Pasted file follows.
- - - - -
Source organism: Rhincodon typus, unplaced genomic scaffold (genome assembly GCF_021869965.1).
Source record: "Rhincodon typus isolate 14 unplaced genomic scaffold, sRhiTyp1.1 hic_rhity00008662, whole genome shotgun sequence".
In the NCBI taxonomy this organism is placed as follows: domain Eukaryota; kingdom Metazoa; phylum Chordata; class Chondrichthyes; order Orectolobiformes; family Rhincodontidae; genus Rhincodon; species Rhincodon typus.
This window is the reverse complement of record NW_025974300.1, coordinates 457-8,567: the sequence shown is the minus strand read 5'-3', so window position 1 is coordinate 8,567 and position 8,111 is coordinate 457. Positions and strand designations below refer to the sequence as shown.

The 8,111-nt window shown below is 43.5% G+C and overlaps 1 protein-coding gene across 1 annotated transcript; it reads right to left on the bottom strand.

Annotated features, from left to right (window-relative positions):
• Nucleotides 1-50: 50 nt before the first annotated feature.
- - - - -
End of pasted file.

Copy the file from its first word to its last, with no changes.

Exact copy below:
Source organism: Rhincodon typus, unplaced genomic scaffold (genome assembly GCF_021869965.1).
Source record: "Rhincodon typus isolate 14 unplaced genomic scaffold, sRhiTyp1.1 hic_rhity00008662, whole genome shotgun sequence".
In the NCBI taxonomy this organism is placed as follows: domain Eukaryota; kingdom Metazoa; phylum Chordata; class Chondrichthyes; order Orectolobiformes; family Rhincodontidae; genus Rhincodon; species Rhincodon typus.
This window is the reverse complement of record NW_025974300.1, coordinates 457-8,567: the sequence shown is the minus strand read 5'-3', so window position 1 is coordinate 8,567 and position 8,111 is coordinate 457. Positions and strand designations below refer to the sequence as shown.

The 8,111-nt window shown below is 43.5% G+C and overlaps 1 protein-coding gene across 1 annotated transcript; it reads right to left on the bottom strand.

Annotated features, from left to right (window-relative positions):
• Nucleotides 1-50: 50 nt before the first annotated feature.